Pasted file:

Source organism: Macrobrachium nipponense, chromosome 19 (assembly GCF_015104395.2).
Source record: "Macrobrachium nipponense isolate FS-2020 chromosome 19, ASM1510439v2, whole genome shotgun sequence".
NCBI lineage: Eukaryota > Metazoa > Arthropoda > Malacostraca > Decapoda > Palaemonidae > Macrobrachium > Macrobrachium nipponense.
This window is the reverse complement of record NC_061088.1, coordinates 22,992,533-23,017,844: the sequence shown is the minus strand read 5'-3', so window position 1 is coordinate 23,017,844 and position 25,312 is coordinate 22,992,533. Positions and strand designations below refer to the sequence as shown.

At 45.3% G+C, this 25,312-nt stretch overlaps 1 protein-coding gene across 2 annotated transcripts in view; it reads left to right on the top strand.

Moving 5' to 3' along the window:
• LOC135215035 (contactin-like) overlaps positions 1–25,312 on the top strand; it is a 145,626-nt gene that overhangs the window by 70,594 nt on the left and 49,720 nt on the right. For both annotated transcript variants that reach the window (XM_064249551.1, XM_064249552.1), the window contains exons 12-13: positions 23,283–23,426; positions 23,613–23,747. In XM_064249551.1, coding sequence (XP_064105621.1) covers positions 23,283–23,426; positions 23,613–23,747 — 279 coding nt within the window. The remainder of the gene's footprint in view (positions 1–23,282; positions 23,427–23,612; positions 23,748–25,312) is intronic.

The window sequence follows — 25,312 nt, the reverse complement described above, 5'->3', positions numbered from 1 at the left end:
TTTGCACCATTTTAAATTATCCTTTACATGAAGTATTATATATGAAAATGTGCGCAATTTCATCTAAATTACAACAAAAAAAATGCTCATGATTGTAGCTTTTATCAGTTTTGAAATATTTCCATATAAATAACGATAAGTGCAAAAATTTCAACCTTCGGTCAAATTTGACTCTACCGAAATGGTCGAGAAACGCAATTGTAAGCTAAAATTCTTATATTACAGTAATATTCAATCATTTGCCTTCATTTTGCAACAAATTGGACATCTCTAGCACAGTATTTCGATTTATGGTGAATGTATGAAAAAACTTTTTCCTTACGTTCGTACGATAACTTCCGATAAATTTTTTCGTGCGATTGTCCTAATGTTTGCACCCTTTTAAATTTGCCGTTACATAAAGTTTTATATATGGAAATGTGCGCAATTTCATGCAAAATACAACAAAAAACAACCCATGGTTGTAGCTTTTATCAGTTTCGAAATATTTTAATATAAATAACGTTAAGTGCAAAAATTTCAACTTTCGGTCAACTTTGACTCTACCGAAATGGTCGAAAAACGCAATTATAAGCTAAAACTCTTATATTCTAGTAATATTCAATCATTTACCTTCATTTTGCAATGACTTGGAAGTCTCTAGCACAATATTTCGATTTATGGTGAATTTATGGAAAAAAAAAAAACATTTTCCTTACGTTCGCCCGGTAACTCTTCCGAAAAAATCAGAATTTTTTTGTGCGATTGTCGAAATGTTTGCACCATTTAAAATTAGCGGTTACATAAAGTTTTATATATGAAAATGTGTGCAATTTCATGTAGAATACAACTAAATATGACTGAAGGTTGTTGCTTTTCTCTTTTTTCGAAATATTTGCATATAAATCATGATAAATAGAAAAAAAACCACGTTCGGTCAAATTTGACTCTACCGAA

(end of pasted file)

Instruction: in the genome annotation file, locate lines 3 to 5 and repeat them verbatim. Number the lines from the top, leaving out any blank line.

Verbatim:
NCBI lineage: Eukaryota > Metazoa > Arthropoda > Malacostraca > Decapoda > Palaemonidae > Macrobrachium > Macrobrachium nipponense.
This window is the reverse complement of record NC_061088.1, coordinates 22,992,533-23,017,844: the sequence shown is the minus strand read 5'-3', so window position 1 is coordinate 23,017,844 and position 25,312 is coordinate 22,992,533. Positions and strand designations below refer to the sequence as shown.

At 45.3% G+C, this 25,312-nt stretch overlaps 1 protein-coding gene across 2 annotated transcripts in view; it reads left to right on the top strand.